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Int J Cancer. 2004 Mar 20;109(2):238-46.

Single nucleotide polymorphisms result in impaired membrane localization and reduced atpase activity in multidrug transporter ABCG2.

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  • 1Banyu Tsukuba Research Institute in collaboration with Merck Research Laboratories, Tsukuba, Ibaraki, Japan.

Abstract

ABCG2/MXR/ABCP1/BCRP is a member of the ATP-binding cassette membrane transporter, which consists of six transmembrane regions and one ATP-binding cassette. The transporter is known to be involved in the efflux of various anticancer compounds such as mitoxantrone, doxorubicin and topoisomerase I inhibitor. In this study, we analyzed the effects of polymorphisms in ABCG2, V12M and Q141K on transporter function. When polarized LLC-PK1 cells were transfected with variant ABCG2, drug-resistance to topoisomerase I inhibitor of cells expressing V12M or Q141K was less than 1/10 that of wild-type ABCG2 transfected cells, and was accompanied by increased drug accumulation and decreased drug efflux in the variant ABCG2-expressing cells. We further elucidated the molecular mechanisms of the transport dysfunction by investigating membrane localization and ATPase activity. Confocal microscopic analysis revealed that apical plasma membrane localization of V12M was disturbed, while the localization of wild-type transporters occurred specifically in the apical plasma membrane of polarized LLC-PK1 cells. Also, ATPase activities measured in the membrane of SF9 cells infected with variant ABCG2 showed that Q141K decreased activity by 1.3 below that of wild-type ABCG2. In addition, kinetic analysis of ATPase activity showed that the K(m) value in Q141K was 1.4-fold higher than that of wild-type ABCG2. These results indicated that naturally occurring SNPs alter transport functions of ABCG2 transporter and analysis of SNPs in ABCG2 may hold great importance in understanding the response/metabolism of chemotherapy compounds that act as substrates for ABCG2.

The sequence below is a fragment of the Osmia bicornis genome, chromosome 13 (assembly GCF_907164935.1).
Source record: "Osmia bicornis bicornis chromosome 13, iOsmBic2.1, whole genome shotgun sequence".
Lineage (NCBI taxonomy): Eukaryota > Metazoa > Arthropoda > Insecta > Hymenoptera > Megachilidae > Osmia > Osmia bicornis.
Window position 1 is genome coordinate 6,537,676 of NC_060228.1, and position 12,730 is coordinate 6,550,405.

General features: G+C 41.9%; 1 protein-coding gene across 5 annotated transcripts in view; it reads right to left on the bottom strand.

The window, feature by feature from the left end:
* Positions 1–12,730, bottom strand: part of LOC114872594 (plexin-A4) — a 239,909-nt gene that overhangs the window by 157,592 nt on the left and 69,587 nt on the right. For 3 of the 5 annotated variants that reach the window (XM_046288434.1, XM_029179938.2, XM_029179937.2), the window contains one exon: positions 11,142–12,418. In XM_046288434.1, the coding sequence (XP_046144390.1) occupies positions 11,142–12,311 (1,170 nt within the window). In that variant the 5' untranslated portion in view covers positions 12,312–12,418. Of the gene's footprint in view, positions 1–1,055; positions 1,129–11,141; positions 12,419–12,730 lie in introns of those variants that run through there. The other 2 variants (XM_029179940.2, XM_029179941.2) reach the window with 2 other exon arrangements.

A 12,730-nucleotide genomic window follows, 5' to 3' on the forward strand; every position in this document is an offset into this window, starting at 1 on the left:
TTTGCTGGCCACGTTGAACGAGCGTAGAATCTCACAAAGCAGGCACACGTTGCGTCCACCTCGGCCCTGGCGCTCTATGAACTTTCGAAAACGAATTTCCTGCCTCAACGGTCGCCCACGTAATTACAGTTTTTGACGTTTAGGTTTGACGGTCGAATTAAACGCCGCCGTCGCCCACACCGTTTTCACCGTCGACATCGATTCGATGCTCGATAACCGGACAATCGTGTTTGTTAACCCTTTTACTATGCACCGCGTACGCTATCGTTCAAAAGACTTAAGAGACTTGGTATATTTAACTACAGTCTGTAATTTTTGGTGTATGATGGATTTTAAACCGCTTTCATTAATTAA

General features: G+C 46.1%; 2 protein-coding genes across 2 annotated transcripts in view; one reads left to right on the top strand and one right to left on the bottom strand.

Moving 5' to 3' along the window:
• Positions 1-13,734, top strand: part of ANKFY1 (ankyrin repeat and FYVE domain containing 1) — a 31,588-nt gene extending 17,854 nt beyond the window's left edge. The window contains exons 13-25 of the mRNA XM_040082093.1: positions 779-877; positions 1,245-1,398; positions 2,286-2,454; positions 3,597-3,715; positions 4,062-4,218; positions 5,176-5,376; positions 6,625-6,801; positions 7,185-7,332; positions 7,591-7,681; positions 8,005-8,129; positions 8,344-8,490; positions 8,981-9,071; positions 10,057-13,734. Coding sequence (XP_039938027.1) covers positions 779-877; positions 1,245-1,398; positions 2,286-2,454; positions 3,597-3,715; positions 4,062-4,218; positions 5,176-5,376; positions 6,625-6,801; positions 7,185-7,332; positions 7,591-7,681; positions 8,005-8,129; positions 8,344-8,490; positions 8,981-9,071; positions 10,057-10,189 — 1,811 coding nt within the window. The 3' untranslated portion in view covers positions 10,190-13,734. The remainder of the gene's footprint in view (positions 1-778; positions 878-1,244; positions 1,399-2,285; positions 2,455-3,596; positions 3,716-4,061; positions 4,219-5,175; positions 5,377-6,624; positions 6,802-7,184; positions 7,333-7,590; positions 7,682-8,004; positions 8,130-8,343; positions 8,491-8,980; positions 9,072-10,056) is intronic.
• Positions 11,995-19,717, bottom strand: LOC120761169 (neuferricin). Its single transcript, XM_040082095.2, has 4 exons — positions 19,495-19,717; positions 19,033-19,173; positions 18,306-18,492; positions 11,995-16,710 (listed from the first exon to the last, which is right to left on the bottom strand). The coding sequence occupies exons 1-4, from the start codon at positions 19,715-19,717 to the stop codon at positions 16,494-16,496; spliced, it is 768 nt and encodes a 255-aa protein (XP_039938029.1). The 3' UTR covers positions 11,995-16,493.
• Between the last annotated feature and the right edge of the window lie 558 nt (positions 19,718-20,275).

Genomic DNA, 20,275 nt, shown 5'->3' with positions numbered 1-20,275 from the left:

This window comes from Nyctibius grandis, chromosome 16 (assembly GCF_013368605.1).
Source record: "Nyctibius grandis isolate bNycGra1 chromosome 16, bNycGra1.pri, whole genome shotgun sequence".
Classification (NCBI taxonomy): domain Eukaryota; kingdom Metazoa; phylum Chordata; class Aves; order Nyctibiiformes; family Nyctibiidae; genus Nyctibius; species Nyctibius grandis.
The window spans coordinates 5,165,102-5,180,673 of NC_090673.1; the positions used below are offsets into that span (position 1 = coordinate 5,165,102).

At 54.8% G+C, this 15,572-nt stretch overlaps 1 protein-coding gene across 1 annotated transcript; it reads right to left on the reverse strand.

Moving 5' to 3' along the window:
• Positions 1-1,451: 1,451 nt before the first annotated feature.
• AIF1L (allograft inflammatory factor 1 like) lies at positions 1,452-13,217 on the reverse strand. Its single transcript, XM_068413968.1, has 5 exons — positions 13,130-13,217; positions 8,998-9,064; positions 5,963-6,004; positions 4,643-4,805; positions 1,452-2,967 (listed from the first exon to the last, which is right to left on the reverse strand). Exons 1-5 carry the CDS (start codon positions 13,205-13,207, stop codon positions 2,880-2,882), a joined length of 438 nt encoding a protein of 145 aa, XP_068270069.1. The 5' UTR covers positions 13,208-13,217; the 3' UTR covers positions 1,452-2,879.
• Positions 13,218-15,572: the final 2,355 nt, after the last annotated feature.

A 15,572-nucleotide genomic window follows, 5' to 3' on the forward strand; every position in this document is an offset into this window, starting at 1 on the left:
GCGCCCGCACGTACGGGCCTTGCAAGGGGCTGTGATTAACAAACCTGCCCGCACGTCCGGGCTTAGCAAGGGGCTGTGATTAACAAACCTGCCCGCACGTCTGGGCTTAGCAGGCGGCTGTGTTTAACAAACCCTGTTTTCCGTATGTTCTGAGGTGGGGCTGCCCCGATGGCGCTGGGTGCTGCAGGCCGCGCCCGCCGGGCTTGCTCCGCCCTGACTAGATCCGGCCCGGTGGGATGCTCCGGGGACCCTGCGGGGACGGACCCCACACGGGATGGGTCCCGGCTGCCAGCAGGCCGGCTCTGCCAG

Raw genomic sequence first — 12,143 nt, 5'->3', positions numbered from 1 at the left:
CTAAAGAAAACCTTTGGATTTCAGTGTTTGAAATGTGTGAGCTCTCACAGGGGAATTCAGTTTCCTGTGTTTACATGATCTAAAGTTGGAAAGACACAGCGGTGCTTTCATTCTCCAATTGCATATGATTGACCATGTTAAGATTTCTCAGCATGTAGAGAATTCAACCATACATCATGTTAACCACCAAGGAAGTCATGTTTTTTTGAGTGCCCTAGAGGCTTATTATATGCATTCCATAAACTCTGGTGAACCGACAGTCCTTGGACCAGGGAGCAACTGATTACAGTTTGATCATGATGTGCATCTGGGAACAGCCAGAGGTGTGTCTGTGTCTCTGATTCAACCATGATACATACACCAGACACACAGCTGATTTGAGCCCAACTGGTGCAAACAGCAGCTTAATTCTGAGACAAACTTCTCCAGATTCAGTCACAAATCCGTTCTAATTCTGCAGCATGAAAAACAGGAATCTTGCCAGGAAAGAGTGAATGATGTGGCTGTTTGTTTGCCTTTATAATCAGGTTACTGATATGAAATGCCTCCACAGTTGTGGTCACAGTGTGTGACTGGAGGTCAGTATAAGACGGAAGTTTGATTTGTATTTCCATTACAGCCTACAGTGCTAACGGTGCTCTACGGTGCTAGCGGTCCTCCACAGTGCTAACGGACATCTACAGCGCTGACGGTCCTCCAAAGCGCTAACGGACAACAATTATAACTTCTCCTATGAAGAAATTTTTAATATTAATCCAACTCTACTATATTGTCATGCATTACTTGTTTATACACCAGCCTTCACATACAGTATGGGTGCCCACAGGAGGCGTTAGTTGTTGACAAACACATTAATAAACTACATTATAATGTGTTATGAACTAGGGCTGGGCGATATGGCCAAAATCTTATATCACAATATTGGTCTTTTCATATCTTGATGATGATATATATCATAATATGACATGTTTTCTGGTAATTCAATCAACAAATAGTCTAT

Copyright 2003 Wiley-Liss, Inc.

PMID:
14750175
[PubMed - indexed for MEDLINE]
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